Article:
A safe workplace
Regardless of whether you work at a desk or in a lab, all workplaces have their risks. As your employer, the University aims to create a healthy workplace and to limit possible health risks. Here you will find the main risks and measures that we take to reduce them.
Desk work and arm, neck and shoulder pain
If you spend long periods working at a computer, you can develop physical symptoms. These symptoms, which used to be known as RSI (Repetitive Strain Injury), are now termed CANS (Complaints of Arm, Neck and Shoulder). They can develop in your muscles, tendons and nerves in your neck, shoulders, arms and hands. Five factors play a role in the development of such symptoms: workspace, working hours, tasks, workload and posture.
Read our information sheet on Preventing CANS/RSI to find out how to prevent or treat the symptoms, or read the Working Conditions Catalogue on CANS by the Association of Universities in the Netherlands (VSNU). This contains a wealth of information on prevention alongside presentations, leaflets and tools to help assess the risks. You can also watch a short film on how to adjust your workspace.
If you regularly lift or handle heavy objects or lift or handle objects incorrectly, or if you stand or walk a lot for your work, you risk developing health problems such as back strain. It is therefore wise to be sensible about physical exertion and to limit it as much as possible.
To find out how to prevent physical complaints, read our leaflet on Things to bear in mind when lifting and carrying Aandachtspunten tillen en dragen.
At work, you may be exposed to substances that cause an allergic reaction such as a skin, nose, eye or lung irritation. Allergies to latex and test animals are particularly common: latex allergies in staff who often come into contact with rubber products and animal allergies in staff who work with test animals. Read about these allergies and what you can do to prevent them in the brochures Latex allergy and Test animals allergy.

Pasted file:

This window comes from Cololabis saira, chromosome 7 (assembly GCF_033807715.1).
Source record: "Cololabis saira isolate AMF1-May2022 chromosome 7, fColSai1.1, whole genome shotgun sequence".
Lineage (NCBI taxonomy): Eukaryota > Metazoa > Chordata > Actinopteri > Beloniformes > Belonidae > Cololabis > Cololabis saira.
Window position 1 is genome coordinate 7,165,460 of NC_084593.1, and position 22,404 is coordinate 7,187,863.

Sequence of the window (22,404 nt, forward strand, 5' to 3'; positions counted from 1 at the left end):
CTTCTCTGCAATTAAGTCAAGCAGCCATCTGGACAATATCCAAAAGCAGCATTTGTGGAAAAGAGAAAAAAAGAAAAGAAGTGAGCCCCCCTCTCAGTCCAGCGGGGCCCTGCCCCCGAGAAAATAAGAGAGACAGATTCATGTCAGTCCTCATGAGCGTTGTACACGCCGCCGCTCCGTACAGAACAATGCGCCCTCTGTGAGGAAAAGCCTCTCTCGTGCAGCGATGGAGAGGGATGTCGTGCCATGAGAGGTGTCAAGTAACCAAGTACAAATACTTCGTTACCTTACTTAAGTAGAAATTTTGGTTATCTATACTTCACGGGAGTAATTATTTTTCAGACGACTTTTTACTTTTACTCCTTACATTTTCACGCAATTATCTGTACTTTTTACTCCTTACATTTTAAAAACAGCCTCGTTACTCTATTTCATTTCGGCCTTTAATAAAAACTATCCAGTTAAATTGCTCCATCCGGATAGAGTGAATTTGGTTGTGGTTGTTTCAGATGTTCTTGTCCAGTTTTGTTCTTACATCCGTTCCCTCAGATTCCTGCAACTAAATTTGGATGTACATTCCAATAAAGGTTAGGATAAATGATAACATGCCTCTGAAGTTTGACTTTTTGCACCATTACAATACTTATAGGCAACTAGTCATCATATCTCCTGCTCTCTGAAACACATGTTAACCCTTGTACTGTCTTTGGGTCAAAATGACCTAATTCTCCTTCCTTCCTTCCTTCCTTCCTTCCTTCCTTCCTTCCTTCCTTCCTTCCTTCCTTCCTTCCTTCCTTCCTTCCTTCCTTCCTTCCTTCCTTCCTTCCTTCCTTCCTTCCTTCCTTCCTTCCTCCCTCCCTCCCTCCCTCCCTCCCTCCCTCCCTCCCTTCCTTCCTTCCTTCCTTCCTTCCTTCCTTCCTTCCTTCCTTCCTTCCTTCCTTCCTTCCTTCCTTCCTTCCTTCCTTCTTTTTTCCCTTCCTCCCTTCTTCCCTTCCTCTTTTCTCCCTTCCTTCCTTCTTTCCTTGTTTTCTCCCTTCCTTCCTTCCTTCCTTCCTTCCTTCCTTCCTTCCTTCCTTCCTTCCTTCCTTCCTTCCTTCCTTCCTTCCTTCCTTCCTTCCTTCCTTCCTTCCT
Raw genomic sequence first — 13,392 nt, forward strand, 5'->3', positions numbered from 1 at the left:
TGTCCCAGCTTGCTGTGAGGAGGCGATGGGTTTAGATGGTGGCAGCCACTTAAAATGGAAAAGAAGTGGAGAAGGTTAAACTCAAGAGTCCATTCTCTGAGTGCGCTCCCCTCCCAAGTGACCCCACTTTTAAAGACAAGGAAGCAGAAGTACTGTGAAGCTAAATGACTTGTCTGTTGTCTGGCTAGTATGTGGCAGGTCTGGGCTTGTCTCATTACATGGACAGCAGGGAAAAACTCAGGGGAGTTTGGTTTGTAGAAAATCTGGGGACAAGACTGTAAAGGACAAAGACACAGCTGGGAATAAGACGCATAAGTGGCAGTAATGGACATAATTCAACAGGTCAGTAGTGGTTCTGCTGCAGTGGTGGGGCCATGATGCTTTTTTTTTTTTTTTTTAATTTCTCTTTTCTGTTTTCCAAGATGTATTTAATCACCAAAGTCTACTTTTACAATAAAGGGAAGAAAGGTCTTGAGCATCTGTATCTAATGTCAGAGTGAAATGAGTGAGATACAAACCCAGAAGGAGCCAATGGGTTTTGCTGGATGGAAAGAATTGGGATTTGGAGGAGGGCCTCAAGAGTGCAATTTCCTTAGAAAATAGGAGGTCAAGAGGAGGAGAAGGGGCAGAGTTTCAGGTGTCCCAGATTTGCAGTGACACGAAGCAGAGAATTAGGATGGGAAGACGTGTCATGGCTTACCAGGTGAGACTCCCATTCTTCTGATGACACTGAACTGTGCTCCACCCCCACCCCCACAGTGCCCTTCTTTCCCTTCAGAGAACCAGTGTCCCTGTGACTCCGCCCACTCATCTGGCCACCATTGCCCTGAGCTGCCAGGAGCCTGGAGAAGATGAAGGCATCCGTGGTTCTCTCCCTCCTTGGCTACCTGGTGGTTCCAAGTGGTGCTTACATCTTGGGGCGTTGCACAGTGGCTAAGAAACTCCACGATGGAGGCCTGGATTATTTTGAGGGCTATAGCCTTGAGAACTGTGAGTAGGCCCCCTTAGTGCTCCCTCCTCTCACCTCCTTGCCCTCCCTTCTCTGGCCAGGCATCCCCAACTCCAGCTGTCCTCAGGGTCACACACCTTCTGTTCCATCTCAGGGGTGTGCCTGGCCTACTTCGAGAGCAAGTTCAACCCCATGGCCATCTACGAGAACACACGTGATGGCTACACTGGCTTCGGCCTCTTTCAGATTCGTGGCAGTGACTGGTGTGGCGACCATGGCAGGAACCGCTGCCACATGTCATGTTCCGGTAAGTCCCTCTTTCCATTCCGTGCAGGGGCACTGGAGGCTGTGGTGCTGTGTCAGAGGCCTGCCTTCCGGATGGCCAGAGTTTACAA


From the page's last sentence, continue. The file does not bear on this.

You can contract Legionnaires’ disease if you breathe in the Legionella bacteria. Legionella can be found in such places as showers, sprinklers and fire hoses.
To reduce the risk of Legionella, the Real Estate Directorate regularly inspects potential sources of exposure, such as misting systems in the Hortus Botanicus, the showers in Plexus and the USC and the cooling towers at the Sylvius Laboratory and KOG building.
If your department or unit uses fire hoses, emergency showers or eyewash stations, notify your safety officer. He or she will help you implement measures to prevent the Legionella bacteria and infection.
If you have any questions about symptoms caused by desk work or about adjustments needed to your workspace, please contact your safety officer. For more information on allergies, contact Paulien Oosterveld (tel. 3089). Notify your manager if you think you suffer from an allergy.
Occupational and Environmental Coordinator
Annemieke van der Hulst is the Arbo and Environmental Coordinator of the Faculty of Archeology. She coordinates the occupational, environmental and safety tasks. Employees and students of the Faculty of Archeology can assist with advice and information on working conditions.